Palestinian leader urges Irish lead on Mideast peace process

Barghouti says he is inspired by Irish struggle for independence

Mustafa Barghouthi:“It’s not about Ireland becoming isolated as Ireland becoming the avant-garde. Many other countries would follow.” Photograph: Alan Betson

Mustafa Barghouthi:“It’s not about Ireland becoming isolated as Ireland becoming the avant-garde. Many other countries would follow.” Photograph: Alan Betson

 

Mustafa Barghouti emerges from Kilmainham Gaol vowing to read more on Robert Emmett, executed for his failed rising in 1803.

The leader of the non-violent Palestinian National Initiative (PNI) already draws inspiration from hunger striker Bobby Sands and his prison campaign for special category status in the H Blocks in 1981.

“I find great similarity between the struggle of Irish people and the Palestinian struggle for independence and freedom.”

“We were also colonised by the British colonial system. My grandfather and uncle were imprisoned in similar prisons.” Now, his country is occupied by a new power, he says.

“Today it is the Israeli occupation which has been there for longer than any other occupation in modern history. Now there is almost no Palestinian family that did not have someone in jail. More than 44 per cent of Palestinian adults have been to jail in one way or another. The similarity in terms of imprisonment, suffering and oppression is huge. I learned so many beautiful stories today about the brilliant Irish insistence on achieving freedom.”

He says the Palestinian prisoners’ mass hunger strike of 2012 illustrates “what I have been advocating for 10 years and which is succeeding very much in Palestine – popular non-violent resistance”.

Barghouti leads the PNI which is severely critical of both Hamas and the Fatah-led Palestinian Authority. As a medical doctor, he also heads the Union of Palestinian Medical Relief Committees, a large organisation that helps those in need in the Palestinian territories.

However his mission to Ireland is political, not charitable.

“Basically I am here to tell people about the Palestinian struggle for freedom about our insistence on using non-violence as a form of struggle and about the need for strong international solidarity. Without it, we cannot succeed.”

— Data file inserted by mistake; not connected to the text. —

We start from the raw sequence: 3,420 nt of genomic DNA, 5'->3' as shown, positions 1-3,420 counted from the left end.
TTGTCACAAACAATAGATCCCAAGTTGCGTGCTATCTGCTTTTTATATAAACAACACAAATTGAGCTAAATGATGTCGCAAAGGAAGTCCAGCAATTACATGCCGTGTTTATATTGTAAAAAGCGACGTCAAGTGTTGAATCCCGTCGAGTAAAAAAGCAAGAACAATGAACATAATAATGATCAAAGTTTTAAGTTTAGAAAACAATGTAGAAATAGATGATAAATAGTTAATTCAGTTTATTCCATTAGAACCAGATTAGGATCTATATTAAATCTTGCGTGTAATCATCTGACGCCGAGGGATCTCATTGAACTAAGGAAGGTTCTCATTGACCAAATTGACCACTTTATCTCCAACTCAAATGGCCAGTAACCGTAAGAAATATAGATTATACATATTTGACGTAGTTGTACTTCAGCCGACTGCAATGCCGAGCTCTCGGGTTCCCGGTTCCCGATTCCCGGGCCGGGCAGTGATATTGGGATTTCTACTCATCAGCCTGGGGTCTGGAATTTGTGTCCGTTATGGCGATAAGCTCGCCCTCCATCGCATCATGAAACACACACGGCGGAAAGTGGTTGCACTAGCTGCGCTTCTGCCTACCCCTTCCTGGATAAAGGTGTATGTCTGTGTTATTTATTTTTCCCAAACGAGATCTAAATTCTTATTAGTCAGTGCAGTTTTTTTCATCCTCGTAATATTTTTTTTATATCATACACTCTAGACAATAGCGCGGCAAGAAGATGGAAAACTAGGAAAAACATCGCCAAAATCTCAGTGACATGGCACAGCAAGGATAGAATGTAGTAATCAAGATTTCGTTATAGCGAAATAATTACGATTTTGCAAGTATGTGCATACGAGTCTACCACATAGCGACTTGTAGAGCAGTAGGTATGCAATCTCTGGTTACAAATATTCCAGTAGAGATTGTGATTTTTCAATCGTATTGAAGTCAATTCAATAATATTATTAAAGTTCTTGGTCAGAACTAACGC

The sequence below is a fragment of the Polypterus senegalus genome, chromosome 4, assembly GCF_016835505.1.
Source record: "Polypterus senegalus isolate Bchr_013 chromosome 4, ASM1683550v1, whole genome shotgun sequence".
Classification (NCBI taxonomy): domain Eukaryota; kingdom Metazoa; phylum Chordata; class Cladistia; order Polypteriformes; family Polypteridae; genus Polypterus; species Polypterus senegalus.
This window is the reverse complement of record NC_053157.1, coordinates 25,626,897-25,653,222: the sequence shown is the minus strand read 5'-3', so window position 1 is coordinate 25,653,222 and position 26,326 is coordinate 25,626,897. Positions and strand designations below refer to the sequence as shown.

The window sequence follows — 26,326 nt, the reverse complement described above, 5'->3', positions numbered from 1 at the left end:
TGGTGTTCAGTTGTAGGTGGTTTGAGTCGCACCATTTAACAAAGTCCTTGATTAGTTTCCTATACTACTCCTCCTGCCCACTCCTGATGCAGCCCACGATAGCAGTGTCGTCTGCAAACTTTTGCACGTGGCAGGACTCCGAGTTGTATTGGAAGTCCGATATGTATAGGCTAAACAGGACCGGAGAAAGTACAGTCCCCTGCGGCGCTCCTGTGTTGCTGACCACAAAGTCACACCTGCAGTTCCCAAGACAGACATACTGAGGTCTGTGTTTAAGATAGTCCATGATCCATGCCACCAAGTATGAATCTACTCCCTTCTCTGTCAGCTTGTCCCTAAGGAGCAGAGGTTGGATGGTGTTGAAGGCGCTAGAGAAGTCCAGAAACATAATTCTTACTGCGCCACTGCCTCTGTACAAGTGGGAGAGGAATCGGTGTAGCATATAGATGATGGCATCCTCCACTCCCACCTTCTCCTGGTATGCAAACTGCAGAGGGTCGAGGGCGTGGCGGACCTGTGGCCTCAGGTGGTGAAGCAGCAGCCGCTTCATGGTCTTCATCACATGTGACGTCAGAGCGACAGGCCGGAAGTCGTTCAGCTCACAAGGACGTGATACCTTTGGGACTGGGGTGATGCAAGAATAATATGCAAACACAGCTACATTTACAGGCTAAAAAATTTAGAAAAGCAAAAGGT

Ireland crucial
Ireland is crucial to that mission, he believes. Barghouti met Minister for Foreign Affairs Eamon Gilmore this week to thank Ireland for support at the UN but also to press for more action. “We are hoping there will be more [support] in the future. Recognition of the Palestinian state could become a very important step that Ireland can take without having to wait for others. This would be a strong contribution to the peace process if the goal is a two-state solution.”

He wants more from Ireland. “We want a clear mechanism of banning settlement products in Europe in general – not just labelling them, but banning them. These products represent a violation of international law.”

But is Ireland willing to take a unilateral stand or will the Government act in concert with EU partners?

“It’s not about Ireland becoming isolated as Ireland becoming the avant-garde. Many other countries would follow.”

Time is pressing, he insists.“Saving the [Palestine- Israel] two-state solution – it is clear that the window is closing very rapidly.” On the construction of new Israeli settlements he accuses the Netanyahu government of “bulldozing the two-state solution and the possibility of a Palestinian state”.

“Unless there is strong international pressure to stop that we could lose that option. If there is any intention of saving the two-state option then this is the time to act.”

The problem now, he alleges is that “Israel is trying to “substitute the two-state solution with a system of apartheid, a system of racial discrimination and long-term occupation. Israel is destroying that option and strong action has to be taken as there is a severe imbalance of power between Israelis and Palestinians. It is important that there is international pressure to improve that balance.”


Status of Jerusalem
Without that balance, the current peace process would not differ from anything else attempted in the past 20 years, he believes, “and the peace process becomes a substitute to peace and a cover for Israeli expansionist policy”.

The current Israeli government is the “most extreme” with some of the “most racist ministers ever.”

The status of Jerusalem remains a key issue. “Netanyahu says Jerusalem will remain the unified capital of Israel as long as I am prime minister. This is a very serious statement [as is] the construction of settlements which are really changing facts on the grounds and the oppression of Palestinians. In light of that we need strong international action.”

But does it really matter what Ireland, or even the EU says, while the US remains a key ally of Israel?

“Of course American pressure is important, but Europe cannot just wait for America to do it. We know the US has very special ties with Israel. Maybe [US secretary of state] John Kerry needs help. Maybe he needs pressure from Europe if there is a chance to move forward.”


‘Apartheid system’
Barghouti does not extend his criticism to ordinary Israelis. They vote for the Netanyahu government because “they don’t believe there is a cost of occupation [and] of the system of apartheid”. He draws comparisons with South Africa and the creation of “Bantustans” or enclaves for Palestinians.

“I don’t feel we are struggling only for Palestinians but also for Israelis because they themselves will not be free as long as we are not free. There is nothing to be proud about having an apartheid system in the 21st century.”